Large numbers moved on to other destinations in North Africa or northern Europe after only six months in Portugal. Eventually, the largest single component of this Second Diaspora relocated into the eastern Mediterranean, where Sephardic communities took root in Salonika, Aleppo, and a number of other locations, under a generally welcoming edict from Sultan Bayezid II. Other notable Sephardic communities took root in Amsterdam and the New World. In the last years before his death in , Torquemada split his time between his duties as Inquisitor General and the building of his great Monastery of St.
He rode with a retinue of liveried soldiers for protection, dined with a reputed unicorn horn or a scorpion tongue next to his food to ward away poison, and had to constantly dispatch a trusted Dominican associate, Fray Alfonso Badaja, to Rome as his advocate in Papal investigations of Torquemada's abuses. His continuing close ties to the Monarchs is illustrated in an incident in , when the Monarchs had come to his Monastery for a visit.
There they received the devastating word that their only son and direct heir, Prince Juan, had died of a sudden malady, in a city some distance away. They arranged for the body to be brought to them at Torquemada's Monastery, and buried on its grounds. Even in his last year, he was laboring on the third revision of his Instrucciones , the bible of Inquisitorial practice which he had first compiled in When he died, he left behind an institution that would function with very little change in procedure for another years. Although it never exerted as dramatic an overall influence, nor took as many lives in a short period as it did under Torquemada, and although its targetted victim populations shifted from Conversos to Lutherans and Erasmians, then to the converted Moslem population Moriscos , then back to a second wave of Portuguese Conversos at the turn of the 17th Century, its fundamental character was firmly set.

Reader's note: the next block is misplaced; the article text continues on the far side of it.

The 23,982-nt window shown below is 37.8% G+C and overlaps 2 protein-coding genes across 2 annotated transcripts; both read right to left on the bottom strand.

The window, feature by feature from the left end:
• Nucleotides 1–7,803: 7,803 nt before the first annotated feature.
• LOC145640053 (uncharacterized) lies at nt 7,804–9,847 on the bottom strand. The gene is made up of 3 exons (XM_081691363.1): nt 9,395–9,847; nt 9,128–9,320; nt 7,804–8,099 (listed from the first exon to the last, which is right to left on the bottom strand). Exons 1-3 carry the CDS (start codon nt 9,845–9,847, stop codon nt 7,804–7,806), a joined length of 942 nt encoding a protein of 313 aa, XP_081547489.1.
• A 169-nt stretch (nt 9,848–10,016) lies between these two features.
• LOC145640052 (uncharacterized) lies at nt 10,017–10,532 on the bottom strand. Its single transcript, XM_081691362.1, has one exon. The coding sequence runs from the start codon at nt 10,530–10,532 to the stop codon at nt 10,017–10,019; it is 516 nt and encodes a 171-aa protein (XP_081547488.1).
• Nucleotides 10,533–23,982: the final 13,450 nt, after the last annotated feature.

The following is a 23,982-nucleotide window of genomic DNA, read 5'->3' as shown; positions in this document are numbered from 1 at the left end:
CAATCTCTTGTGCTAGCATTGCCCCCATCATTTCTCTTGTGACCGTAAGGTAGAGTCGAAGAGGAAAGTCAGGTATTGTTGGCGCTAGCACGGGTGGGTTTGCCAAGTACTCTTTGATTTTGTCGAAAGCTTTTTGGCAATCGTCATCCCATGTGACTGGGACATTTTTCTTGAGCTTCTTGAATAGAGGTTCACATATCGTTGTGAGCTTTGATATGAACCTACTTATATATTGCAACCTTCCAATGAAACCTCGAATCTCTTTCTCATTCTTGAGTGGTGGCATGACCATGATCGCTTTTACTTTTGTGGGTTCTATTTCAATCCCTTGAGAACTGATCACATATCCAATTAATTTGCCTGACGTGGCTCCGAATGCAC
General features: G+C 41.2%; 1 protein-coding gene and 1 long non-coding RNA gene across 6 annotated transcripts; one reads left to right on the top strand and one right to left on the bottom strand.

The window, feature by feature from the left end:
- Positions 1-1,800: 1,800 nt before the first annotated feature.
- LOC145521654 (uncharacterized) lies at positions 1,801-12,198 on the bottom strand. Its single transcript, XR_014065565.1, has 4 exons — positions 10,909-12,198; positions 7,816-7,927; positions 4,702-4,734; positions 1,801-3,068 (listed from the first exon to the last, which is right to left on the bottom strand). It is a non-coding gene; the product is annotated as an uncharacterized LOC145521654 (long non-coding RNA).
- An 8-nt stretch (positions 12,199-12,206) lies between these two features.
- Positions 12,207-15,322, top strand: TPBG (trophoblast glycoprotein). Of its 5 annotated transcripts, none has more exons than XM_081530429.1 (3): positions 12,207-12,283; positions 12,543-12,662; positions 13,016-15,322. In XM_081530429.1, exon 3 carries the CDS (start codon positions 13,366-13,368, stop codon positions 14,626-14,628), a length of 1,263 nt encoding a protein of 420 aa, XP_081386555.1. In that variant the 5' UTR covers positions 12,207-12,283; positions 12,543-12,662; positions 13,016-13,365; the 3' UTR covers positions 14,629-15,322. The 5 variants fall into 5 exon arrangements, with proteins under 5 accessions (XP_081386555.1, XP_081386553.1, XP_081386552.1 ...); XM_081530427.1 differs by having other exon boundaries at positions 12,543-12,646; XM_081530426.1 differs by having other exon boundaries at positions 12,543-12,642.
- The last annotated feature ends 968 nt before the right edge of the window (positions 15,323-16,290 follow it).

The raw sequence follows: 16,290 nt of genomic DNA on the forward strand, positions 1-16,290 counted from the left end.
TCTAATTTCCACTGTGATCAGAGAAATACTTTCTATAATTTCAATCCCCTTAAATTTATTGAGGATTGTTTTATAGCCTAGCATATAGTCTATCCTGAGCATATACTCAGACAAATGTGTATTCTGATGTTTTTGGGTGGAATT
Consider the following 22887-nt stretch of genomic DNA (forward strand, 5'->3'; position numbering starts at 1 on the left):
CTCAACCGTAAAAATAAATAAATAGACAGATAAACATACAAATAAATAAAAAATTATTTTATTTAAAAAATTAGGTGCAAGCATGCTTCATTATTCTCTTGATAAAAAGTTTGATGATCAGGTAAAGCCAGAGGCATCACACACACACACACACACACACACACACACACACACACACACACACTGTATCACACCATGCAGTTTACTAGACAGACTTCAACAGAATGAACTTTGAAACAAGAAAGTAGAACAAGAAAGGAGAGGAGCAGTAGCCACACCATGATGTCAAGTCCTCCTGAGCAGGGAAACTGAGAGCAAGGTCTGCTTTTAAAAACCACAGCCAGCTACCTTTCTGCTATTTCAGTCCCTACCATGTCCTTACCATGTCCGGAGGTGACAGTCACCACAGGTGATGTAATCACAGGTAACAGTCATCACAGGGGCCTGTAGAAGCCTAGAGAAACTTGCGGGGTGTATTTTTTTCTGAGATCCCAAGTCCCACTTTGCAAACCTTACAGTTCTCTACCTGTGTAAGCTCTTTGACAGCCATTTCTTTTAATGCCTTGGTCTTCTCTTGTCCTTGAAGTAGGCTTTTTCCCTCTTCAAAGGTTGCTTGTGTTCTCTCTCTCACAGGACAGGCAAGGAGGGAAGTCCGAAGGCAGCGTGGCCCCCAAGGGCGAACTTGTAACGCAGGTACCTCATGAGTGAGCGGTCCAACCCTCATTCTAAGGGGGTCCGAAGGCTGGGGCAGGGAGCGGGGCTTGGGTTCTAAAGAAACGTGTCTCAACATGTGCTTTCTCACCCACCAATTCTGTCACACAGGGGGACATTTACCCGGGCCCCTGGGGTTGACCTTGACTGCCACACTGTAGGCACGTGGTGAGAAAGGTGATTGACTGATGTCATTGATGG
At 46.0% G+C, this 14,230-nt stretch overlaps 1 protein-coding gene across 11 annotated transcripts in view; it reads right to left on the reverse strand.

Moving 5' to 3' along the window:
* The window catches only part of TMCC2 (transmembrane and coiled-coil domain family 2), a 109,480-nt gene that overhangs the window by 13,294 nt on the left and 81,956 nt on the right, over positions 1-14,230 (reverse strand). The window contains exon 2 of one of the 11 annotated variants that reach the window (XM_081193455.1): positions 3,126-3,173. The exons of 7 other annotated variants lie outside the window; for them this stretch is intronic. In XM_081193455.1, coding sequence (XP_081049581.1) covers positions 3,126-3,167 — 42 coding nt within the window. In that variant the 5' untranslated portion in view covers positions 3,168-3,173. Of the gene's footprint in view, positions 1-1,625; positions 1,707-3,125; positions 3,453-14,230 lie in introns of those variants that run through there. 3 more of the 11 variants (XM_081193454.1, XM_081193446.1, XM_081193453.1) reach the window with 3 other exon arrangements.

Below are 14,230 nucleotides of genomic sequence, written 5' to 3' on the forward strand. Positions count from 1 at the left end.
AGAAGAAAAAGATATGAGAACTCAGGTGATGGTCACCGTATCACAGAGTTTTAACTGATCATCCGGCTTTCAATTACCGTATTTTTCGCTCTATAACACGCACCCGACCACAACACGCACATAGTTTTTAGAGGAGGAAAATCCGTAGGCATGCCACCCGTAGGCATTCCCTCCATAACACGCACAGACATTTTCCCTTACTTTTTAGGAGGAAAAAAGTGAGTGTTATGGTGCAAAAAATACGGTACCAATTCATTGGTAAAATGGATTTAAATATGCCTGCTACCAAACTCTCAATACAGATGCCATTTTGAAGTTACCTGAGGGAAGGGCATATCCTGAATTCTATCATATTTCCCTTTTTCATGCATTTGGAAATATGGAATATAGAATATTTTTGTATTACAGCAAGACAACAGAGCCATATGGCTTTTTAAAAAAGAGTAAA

Henry Charles Lea, dean of the historians of the Inquisition, noted the reports of Venetian envoys in the early 16th Century, "who lauded its [the Inquisition's] services in the suppression of heresy, and to whom, as practical statesmen, it was an object of wonder and admiration, as a machine perfectly devised to keep the people in abject subjection The envoys were profoundly impressed by the universal awe which it inspired. As early as , Gasparo Contarini tells us that everyone trembled before it, for its severity and the dread entertained for it were greater even than for the Council of Ten.
High praise indeed! The use of this instrument through its remaining three centuries is beyond the scope of this study. But a quick sketch of the events leading to the expulsion of the population of Moslem background provides haunting parallels to those which produced the expulsion of the Jews, with a time lag of roughly one century. The terms of capitulation granted by the Monarchs to Granada in were of a piece with earlier Iberian traditions of Convivencia.
The Moros , as the Spanish termed them, could retain their religion, customs, and language, but subject to Spanish governors. Both represented enlightened policies. Talavera emphasized conversion only through voluntary persuasion, respect for Mudejar culture, and the use of Arabic in church functions.